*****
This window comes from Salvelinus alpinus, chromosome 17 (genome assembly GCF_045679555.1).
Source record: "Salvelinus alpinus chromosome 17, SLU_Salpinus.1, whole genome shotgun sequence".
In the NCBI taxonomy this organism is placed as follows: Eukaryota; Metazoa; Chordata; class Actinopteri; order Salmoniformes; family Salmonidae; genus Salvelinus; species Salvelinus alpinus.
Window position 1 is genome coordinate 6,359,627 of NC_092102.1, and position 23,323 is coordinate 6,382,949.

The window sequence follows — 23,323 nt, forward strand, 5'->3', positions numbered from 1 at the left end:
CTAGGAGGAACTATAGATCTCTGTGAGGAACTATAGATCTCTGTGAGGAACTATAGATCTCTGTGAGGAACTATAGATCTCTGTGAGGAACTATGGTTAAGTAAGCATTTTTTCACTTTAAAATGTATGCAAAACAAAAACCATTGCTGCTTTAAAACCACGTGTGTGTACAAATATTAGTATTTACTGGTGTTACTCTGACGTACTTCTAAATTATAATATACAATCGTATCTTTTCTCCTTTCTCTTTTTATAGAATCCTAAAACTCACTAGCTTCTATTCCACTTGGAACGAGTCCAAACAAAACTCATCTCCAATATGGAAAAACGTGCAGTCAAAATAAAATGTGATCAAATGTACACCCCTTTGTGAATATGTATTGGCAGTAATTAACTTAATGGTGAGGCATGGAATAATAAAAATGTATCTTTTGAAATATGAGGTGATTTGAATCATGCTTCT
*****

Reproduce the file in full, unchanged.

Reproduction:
This window comes from Salvelinus alpinus, chromosome 17 (genome assembly GCF_045679555.1).
Source record: "Salvelinus alpinus chromosome 17, SLU_Salpinus.1, whole genome shotgun sequence".
In the NCBI taxonomy this organism is placed as follows: Eukaryota; Metazoa; Chordata; class Actinopteri; order Salmoniformes; family Salmonidae; genus Salvelinus; species Salvelinus alpinus.
Window position 1 is genome coordinate 6,359,627 of NC_092102.1, and position 23,323 is coordinate 6,382,949.

The window sequence follows — 23,323 nt, forward strand, 5'->3', positions numbered from 1 at the left end:
CTAGGAGGAACTATAGATCTCTGTGAGGAACTATAGATCTCTGTGAGGAACTATAGATCTCTGTGAGGAACTATAGATCTCTGTGAGGAACTATGGTTAAGTAAGCATTTTTTCACTTTAAAATGTATGCAAAACAAAAACCATTGCTGCTTTAAAACCACGTGTGTGTACAAATATTAGTATTTACTGGTGTTACTCTGACGTACTTCTAAATTATAATATACAATCGTATCTTTTCTCCTTTCTCTTTTTATAGAATCCTAAAACTCACTAGCTTCTATTCCACTTGGAACGAGTCCAAACAAAACTCATCTCCAATATGGAAAAACGTGCAGTCAAAATAAAATGTGATCAAATGTACACCCCTTTGTGAATATGTATTGGCAGTAATTAACTTAATGGTGAGGCATGGAATAATAAAAATGTATCTTTTGAAATATGAGGTGATTTGAATCATGCTTCT